The horror that is child molestation, sexual assault, rape—however you want to frame it—is sometimes overdone. Violence against women in a trope in fiction, period, but especially in horror fiction. So how does one grapple with something this horrifying—and this serious—without descending into the melodramatic, or reducing the victim to a plot device? Oates solves this problem by not grappling with the issue itself, but the fear-based response to it. Even as June is telling the story of what happened to her—memories of which are clearly altered as a reflection of the horror she feels about that day—there are empty spaces that she cannot fill, because she has blocked it out. The text represents, very closely, the state of her mind in response to this event, even decades after it occurred, and provides a way for us to think about something horrible like sexual assault and child molestation that is human without being unbearable.
Gary Bruanbeck’s short story also undertakes the task of providing a space for people to understand and grapple with horrific events. In this case, mass shootings, especially by teenagers. Safe begins with an assertion, and a question:
“Violence never really ends, no more than a symphony ceases to exist once the orchestra has stopped playing; bloodstains and bullet holes, fragments of shattered glass, knife wounds that never heal properly, nightmarish memories that thrash the heart…all fasten themselves like a leech to a person’s core and suck away the spirit bit by bit until there’s nothing left but a shell that looks like it might once have been a human being;” and
“My God, what do you suppose happened to that person?”(Braunbeck 120).
Our protagonist, Geoff Conover, is a high school teacher who, in the wake of a recent shooting, makes a deal with his class: if he talks to them about the murders that had taken place 36 years previous, for which he was “around” (121), they will talk about how they’re feeling about this recent shooting. And so Geoff tells his students—and the reader—about interviewing people in Cedar Hill, asking about the murders, looking for answers. The murders in question occurred when Andy Leonard, a high school student, directed his best friend to drive his grandmother home and, once they were gone, proceeded to murder thirteen of his immediate family members, before driving into town, shooting people on his way, before finally take his own life. By the end of the story it is revealed that Geoff is Andy’s nephew, and had been an infant at the time—the only family member in the house to have survived the brutal assault.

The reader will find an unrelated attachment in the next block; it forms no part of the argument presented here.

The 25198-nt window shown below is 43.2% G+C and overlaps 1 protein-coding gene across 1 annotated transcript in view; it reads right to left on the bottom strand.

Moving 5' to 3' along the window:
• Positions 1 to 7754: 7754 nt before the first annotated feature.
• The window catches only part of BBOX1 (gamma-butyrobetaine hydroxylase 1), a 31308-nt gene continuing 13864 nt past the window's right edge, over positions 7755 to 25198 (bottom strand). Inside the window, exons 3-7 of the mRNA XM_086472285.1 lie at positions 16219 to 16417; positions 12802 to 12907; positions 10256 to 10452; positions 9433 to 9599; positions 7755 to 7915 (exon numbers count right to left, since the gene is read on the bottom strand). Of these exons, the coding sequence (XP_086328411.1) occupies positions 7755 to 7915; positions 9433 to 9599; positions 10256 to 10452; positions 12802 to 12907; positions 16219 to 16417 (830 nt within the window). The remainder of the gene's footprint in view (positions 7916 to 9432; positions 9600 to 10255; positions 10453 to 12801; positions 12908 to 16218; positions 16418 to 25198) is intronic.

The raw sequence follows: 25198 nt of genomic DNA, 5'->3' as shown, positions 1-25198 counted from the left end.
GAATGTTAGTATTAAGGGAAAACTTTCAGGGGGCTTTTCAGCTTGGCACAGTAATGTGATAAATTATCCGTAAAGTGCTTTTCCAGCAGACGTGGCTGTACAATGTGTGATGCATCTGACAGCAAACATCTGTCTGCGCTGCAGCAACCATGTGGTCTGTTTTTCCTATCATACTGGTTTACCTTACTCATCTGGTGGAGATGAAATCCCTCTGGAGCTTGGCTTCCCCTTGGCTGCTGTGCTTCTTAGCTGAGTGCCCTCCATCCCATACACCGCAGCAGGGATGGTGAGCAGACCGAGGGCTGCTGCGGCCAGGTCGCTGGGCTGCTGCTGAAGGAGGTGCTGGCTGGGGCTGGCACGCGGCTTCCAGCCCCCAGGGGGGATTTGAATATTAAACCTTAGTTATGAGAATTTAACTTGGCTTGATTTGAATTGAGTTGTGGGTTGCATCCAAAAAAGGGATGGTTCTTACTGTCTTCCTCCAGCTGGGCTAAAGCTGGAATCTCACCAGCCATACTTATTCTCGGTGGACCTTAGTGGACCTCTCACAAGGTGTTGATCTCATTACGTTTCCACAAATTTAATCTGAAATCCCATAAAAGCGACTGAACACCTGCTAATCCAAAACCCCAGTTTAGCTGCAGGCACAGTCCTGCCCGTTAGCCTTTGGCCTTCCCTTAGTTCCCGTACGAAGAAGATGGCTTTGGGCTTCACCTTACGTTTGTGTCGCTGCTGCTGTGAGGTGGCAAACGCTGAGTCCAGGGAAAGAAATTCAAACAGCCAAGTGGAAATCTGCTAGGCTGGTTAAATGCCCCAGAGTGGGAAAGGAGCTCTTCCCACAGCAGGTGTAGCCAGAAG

There is speculation amongst the townspeople, as Geoff interviews them, trying to determine why Andy would have done such a thing—as there always is in the news media, following a mass shooting in real life. Townspeople speculate: Andy had a brain tumor, his father beat him, he was sexually depraved, he was too nice, the house was haunted and ghosts told Andy to do it (143). But the truth is, there isn’t an easy, obvious answer. And Geoff is terrified—spends his life trying to feel safe, but can’t, “Because that kind of violence never really ends” (147).
Mass shooting have become ridiculously common in our culture, and though everyone seems to think they know the answer—arm teachers, arm civilians, tougher gun control, more mental health services—we don’t really know what this happens, or what makes perfectly ordinary people snap like this. It’s something we can’t deal with—not really—in the real world, because it’s raw and it’s political and it’s hard. But in fiction, gruesome though it may be, the unreality provides an outlet; we can discuss fictional characters committing heinous crimes, precisely because they are fictional, and that is easier to deal with.
Edelstein concludes that, “Happy endings are impossible. We used to expect them in the days when heroes were counted on to triumph over evil. But that’s the exception nowadays. One reason you can’t keep a good demon down, of course, is that if you could, there’d be no ‘franchises’. But it goes deeper than Hollywood profiteering. Most of us have come to doubt that the door to hell—however you define hell—can be closed.”
Maybe our horror stories had happy endings, once upon a time, when we as a culture believed in those. If that cynicism reflects a genuine change in the nature of the world we live in is unclear; that it reflects a genuine change in the perception of the world we live in is obvious. Americans today are terrified, of everything, and that is reflected in our media. We don’t need happy endings because they don’t speak to our perception of reality—but we need stories that look through that door to hell, precisely because it cannot be closed. We need to be able to grapple with what the world is going to throw at us—does throw at us—and horror provides an all-too-necessary space in which to do so.